Thursday, February 11, 2010

Minor Shake, Rattle & Roll

Image taken from Google Images

On Tuesday evening, just after 6pm I was sitting downstairs working on my netbook. For a second, my walls rattled. At first, I thought my my neighbour dropped something heavy. Our walls are pretty thin, so I thought that was the sound I heard. But then a strange sensation happened. It felt like my apartment moved.

I was busy emailing and was about to update my Twitter status with a message along the lines of, "My apartment moved. Should I climb under my table?" But I got distracted doing something else and didn't update it. I didn't think too much about it, but and decided to watch a movie.

A few minutes later, my friend Joo-hyeon calls me saying, "I'm in Seoul, but I heard there was an earthquake in Siheung, so... are you OK?"

I couldn't believe it! I was really afraid to sleep that night. What if something happens while I'm asleep? Should I sleep downstairs rather? In my apartment, I have stairs leading up to a landing - my TV, desk and bed are up there. Anyways, of course I eventually fell asleep and was very relieved and grateful to wake up the following morning!

Even though it was 'only' a 3.0 magnitude, it was still strong enough to be felt.

This story ran in the Korea Times

By Park Si-soo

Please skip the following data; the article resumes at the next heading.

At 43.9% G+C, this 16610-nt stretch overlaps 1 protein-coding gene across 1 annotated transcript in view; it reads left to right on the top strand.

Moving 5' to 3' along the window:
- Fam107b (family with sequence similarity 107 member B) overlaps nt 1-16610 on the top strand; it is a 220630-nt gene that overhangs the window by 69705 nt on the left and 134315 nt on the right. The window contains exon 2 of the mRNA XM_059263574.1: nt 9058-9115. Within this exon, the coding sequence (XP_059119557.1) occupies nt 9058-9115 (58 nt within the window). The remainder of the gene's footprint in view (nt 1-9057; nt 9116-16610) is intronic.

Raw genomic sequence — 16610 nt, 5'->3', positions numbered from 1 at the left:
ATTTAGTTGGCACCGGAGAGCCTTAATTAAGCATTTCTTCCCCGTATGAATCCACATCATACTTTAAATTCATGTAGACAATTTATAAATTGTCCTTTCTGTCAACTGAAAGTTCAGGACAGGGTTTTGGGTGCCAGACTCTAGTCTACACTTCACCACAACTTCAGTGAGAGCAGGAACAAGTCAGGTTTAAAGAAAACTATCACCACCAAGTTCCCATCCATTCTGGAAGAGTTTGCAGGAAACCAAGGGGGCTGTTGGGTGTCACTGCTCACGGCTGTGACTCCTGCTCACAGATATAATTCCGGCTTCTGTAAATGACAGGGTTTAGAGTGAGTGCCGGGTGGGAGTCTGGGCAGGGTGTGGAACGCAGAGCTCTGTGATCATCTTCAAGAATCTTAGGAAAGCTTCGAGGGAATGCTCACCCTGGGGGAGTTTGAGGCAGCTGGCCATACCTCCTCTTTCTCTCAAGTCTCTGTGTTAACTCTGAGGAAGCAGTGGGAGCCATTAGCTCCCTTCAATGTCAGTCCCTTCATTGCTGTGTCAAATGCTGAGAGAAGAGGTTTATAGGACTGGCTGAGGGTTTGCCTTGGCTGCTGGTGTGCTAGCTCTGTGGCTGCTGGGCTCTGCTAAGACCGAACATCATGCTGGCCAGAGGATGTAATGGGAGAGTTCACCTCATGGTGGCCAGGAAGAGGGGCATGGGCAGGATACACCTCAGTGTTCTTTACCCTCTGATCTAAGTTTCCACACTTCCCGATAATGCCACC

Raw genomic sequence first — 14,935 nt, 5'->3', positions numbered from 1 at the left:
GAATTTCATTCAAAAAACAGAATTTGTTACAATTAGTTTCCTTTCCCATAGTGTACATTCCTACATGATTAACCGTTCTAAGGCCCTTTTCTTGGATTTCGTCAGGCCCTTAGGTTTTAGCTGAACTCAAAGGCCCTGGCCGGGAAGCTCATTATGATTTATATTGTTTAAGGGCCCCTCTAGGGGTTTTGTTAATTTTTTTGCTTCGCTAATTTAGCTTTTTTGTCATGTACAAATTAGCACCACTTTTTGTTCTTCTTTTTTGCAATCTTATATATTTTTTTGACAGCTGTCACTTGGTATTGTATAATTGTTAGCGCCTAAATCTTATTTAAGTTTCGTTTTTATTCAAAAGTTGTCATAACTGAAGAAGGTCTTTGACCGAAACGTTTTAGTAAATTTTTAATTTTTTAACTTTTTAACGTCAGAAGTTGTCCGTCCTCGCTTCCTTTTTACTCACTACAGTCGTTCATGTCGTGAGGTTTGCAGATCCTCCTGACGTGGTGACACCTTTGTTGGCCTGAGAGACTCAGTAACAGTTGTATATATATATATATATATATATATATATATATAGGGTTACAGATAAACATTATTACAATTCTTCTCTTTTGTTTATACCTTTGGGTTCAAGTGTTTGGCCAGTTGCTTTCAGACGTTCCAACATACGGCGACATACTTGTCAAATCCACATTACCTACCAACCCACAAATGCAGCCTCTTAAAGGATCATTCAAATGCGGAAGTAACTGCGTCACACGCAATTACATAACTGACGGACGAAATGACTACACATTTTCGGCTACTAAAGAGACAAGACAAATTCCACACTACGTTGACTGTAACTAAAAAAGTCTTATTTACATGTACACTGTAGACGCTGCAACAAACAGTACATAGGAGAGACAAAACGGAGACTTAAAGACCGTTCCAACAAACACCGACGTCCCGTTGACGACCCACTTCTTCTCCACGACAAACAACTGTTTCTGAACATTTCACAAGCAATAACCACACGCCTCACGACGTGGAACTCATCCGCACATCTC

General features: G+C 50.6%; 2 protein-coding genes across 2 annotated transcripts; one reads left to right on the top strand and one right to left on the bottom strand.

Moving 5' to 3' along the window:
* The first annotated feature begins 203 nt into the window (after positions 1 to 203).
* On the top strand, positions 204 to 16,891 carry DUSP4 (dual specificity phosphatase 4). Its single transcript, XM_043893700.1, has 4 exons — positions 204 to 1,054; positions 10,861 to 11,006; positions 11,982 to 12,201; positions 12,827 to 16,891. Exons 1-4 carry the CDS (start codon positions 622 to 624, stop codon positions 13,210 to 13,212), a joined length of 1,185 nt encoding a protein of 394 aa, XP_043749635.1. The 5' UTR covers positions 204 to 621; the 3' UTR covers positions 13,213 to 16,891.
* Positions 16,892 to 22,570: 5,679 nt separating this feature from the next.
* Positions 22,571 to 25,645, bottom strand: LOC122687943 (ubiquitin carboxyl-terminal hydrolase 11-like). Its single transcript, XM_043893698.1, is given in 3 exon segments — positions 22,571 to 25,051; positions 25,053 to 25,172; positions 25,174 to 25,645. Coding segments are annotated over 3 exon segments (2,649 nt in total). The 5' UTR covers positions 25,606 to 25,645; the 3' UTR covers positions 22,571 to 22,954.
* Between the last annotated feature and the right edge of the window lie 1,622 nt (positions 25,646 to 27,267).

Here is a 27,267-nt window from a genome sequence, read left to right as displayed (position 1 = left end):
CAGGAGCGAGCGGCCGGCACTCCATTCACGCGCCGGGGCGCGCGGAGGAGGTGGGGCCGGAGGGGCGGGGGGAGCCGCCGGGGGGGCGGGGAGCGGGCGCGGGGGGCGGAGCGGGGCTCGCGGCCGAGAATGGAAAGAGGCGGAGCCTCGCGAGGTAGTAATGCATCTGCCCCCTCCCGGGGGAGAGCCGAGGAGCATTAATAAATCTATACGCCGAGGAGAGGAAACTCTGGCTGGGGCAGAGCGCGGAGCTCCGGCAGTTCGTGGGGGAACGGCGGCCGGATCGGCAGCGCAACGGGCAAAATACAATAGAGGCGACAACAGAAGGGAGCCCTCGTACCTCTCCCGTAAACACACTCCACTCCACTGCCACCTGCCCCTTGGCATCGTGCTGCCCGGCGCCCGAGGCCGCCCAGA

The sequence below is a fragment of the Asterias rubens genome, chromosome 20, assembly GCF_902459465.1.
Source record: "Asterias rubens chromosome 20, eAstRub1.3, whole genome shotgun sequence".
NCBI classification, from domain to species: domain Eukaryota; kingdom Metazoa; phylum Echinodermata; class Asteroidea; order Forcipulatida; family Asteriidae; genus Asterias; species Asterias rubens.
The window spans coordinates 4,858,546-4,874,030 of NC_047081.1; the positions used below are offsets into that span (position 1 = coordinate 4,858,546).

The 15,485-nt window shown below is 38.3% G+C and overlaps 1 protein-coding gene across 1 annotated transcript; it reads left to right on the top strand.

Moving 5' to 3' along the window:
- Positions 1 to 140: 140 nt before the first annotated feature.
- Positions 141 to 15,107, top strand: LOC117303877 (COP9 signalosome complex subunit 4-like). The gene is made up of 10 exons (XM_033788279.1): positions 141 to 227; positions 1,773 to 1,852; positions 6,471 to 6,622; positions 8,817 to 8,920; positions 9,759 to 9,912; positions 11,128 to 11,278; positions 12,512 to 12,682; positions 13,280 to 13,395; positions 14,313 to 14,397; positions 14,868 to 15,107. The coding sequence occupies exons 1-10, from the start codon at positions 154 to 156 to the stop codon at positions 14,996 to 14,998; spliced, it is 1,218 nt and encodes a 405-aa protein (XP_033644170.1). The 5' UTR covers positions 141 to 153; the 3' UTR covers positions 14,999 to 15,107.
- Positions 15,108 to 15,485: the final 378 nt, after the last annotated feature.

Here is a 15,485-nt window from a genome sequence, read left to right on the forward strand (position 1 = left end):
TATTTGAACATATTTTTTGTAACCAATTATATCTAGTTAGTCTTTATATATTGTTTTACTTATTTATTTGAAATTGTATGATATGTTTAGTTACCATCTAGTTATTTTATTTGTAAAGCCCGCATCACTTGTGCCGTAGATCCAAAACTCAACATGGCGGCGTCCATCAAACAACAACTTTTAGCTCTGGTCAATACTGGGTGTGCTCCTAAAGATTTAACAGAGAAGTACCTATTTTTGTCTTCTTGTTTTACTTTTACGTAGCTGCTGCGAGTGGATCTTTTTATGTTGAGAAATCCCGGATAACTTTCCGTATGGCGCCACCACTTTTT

Staff Reporter

A magnitude 3.0 earthquake occurred with its epicenter located just outside western Seoul, Tuesday evening. Some citizens, apparently alarmed by a recent major tremor that hit Haiti, called fire stations and media outlets for confirmation of the temblor, although no injuries or serious property damage were reported.

According to the Korea Meteorological Administration (KMA), the earthquake occurred at 6:08 p.m. in an area about 8 kilometers north of Siheung, a satellite town in Gyeonggi Province on the outskirts of the capital.

``The tremor continued for two or three seconds,’’ the administration said in a briefing. Residents especially in western Seoul reported that the quake was strong enough for them to feel the buildings they were in shaking.

The tremor was felt as far away as Yongin, Suwon and Goyang.

It was the strongest tremor out of three recorded in the bustling capital city of 12 million since 1987, when the administration began to monitor earthquakes in Korea. The other two occurred on Sept. 15, 2004 and June 14, 1990, but again they caused no damage.

A 31-year-old man, who was working at an Internet start-up in Siheung, about 40 km southwest of Seoul, told The Korea Times, ``I was startled, when the windows of the building I was in were trembling and I also heard some noise.’’

The quake was the seventh to hit the Korean peninsula this year alone, the KMA added.


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